Julian A. Caprice,
f/k/a Wilbert E. Buckhalton,


Maria Gomez,
Commissioner of Human Services,

Filed August 6, 1996
Foley, Judge*

Judicial Appeal Panel
File No. JAP140

Stephen D. Radtke, 299 Valley Office Park, 10800 Lyndale Avenue South, Bloomington, MN 55420 (for Appellant)

Hubert H. Humphrey, III, Attorney General, Paul M. Landskroener, Assistant Attorney General, 900 NCL Tower, 445 Minnesota Street, St. Paul, MN 55101 (for Respondent Commissioner of Human Services)

Michael O. Freeman, Hennepin County Attorney, Gayle C. Hendley, Assistant County Attorney, C-2000 Government Center, 300 South Sixth Street, Minneapolis, MN 55487 (for Respondent Hennepin County)

Considered and decided by Huspeni, Presiding Judge, Toussaint, Chief Judge, and Foley, Judge.


1. Requiring the committed person in a discharge proceeding under Minn. Stat. § 253B.19, subd. 2 (1994) to bear the initial burden of going forward with the evidence is not unconstitutional, where the state has the ultimate burden of persuasion to show commitment should be continued.

2. The phrase "burden of going forward with the evidence" is not unconstitutionally vague.

3. The discharge procedures for one committed as a psychopathic personality comport with substantive due process.

4. The discharge procedures also do not violate equal protection.

5. The psychopathic personality commitment statute is civil and does not constitute double jeopardy.

6. The 1994 session law amending Minn. Stat. § 253B.19, subd. 2 (1992), did not violate the constitutional prohibition that no law shall embrace more than one subject.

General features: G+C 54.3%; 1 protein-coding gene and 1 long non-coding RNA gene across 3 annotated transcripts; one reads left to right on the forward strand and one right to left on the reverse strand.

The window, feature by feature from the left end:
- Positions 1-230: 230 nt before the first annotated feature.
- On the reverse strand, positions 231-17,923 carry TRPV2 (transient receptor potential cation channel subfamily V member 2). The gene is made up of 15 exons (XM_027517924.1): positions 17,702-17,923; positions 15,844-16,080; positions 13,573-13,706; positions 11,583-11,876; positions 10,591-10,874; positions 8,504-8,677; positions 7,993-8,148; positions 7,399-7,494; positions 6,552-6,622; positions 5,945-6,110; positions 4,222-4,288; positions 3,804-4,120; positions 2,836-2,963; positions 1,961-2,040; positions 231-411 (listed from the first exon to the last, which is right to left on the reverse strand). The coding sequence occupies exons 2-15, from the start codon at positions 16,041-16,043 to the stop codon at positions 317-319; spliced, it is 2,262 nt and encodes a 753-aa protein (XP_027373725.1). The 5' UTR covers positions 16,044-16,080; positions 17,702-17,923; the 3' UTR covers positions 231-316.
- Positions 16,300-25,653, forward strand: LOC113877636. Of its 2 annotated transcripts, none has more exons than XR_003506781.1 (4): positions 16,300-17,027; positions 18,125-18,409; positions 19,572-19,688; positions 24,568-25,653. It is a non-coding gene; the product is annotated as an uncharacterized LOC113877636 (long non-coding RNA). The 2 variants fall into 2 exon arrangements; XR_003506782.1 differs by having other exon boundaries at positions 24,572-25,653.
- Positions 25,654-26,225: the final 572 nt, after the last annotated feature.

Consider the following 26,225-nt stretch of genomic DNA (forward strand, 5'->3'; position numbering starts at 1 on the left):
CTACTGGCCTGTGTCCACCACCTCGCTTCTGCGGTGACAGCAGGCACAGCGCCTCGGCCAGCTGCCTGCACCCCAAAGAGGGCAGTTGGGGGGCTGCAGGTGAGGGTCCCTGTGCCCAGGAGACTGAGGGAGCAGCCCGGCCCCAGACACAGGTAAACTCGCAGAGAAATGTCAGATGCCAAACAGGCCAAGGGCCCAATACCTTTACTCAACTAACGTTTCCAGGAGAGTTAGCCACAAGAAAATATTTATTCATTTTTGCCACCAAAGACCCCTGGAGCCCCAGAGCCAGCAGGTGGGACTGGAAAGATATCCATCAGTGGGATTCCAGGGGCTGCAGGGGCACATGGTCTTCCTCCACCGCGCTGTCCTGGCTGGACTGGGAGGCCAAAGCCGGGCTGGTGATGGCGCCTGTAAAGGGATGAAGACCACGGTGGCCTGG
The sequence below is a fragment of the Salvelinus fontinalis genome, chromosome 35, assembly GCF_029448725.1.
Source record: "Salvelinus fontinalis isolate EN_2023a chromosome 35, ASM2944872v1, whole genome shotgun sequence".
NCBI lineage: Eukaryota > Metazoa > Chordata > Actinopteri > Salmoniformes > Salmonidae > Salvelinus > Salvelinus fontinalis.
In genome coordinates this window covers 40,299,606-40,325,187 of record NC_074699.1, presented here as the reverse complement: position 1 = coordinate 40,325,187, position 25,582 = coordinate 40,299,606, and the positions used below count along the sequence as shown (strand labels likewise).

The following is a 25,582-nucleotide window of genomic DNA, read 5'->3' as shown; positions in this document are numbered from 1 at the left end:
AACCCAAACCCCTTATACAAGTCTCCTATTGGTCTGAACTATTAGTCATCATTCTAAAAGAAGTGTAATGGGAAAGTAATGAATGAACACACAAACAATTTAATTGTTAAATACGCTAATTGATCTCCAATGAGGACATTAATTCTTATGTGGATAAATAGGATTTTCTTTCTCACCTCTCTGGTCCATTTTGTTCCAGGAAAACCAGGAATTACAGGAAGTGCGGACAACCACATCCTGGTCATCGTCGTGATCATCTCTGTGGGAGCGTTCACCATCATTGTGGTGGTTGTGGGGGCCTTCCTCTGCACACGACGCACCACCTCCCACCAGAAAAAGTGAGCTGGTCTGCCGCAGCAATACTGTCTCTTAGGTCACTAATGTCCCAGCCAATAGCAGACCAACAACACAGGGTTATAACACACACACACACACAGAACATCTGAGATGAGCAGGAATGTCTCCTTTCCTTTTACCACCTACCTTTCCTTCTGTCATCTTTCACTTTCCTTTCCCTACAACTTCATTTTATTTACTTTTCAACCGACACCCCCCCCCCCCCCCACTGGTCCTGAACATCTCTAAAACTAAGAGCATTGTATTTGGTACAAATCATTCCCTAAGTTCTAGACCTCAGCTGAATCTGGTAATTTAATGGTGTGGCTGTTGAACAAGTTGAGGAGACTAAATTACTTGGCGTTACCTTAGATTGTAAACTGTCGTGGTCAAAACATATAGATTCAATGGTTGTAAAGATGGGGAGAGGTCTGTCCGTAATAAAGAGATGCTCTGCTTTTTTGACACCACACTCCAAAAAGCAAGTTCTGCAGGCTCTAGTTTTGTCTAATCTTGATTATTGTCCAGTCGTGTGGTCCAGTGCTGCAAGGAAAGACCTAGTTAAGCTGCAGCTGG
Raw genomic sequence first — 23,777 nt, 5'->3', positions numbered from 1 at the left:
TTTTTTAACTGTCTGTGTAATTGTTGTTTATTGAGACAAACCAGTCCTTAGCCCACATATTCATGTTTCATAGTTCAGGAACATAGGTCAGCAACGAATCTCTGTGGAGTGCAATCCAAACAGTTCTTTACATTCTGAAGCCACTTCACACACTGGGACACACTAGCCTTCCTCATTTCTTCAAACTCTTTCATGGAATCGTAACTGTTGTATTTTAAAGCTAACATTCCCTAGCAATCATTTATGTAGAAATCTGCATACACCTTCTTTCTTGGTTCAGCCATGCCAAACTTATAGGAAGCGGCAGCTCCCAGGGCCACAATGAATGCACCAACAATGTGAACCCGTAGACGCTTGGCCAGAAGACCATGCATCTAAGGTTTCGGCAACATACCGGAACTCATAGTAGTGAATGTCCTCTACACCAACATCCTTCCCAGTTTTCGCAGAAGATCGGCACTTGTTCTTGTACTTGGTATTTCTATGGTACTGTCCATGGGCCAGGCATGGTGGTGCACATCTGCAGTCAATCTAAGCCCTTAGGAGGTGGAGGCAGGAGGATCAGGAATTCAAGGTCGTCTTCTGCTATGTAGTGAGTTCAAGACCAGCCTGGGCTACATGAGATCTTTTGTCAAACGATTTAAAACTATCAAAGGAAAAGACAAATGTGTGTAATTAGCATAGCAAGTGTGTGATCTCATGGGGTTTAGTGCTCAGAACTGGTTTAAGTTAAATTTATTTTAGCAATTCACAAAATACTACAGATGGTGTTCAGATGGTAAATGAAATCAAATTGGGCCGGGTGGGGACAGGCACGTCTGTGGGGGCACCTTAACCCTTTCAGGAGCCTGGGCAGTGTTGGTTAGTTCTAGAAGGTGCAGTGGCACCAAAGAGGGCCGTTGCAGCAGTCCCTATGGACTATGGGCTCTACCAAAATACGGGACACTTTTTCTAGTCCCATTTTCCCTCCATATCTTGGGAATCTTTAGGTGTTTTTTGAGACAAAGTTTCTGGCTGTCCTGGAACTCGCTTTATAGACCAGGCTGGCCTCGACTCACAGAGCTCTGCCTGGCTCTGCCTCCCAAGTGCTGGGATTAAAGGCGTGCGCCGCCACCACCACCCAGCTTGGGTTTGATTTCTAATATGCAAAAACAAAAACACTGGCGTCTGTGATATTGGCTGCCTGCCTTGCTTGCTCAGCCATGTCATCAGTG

FOLEY, Judge

Julian A. Caprice was committed for an indeterminate period as a psychopathic personality. He petitioned for discharge, and the Commissioner of Human Services denied his petition. Caprice petitioned the judicial appeal panel for rehearing and reconsideration. The judicial appeal panel affirmed the decision of the Commissioner denying the petition. Caprice appeals, and we affirm.


Appellant Julian Caprice [1] has a lengthy history of violent sexual misconduct. In February 1979, after helping a woman remove her automobile from a snowbank, he raped her at gunpoint. He was convicted of first-degree criminal sexual conduct. After being paroled in June 1984, he raped his former girlfriend in December 1984. Several weeks later, he assaulted, raped, and threatened to kill the mother of the December 1984 victim because he was angry that she was encouraging her daughter to press charges. He pleaded guilty to third-degree criminal sexual conduct.

During Caprice's terms of imprisonment, he accumulated a long record of disciplinary violations. He has eloped from community placements and failed to complete sex offender treatment programs. Caprice was initially committed as a psychopathic personality, and his commitment was then made indeterminate. Both commitments were affirmed on appeal. In re Buckhalton, 503 N.W.2d 148 (Minn. App. 1993) (initial commitment), aff'd, 518 N.W.2d 531 (Minn. 1994); In re Buckhalton, No. C2-93-2428 (Minn. App. Feb. 15, 1994) (indeterminate commitment), review denied (Minn. Mar. 31, 1994), cert. denied, 115 S. Ct. 148 (1994).

Caprice sought discharge through a petition to the Commissioner of Human Services. After the special review board recommended against the petition, the Commissioner issued an order denying Caprice's request. Caprice then petitioned for rehearing and reconsideration before the judicial appeal panel.

At the hearing before the appeal panel, Dr. John Austin, a licensed psychologist who was the court-appointed examiner, testified Caprice met the factors for discharge. Caprice also testified as to his belief that he should be discharged. At the conclusion of Caprice's case, the Commissioner and Hennepin County moved to dismiss the petition, arguing Caprice failed to make a prima facie case that he met the statutory discharge criteria. The appeal panel denied the motions.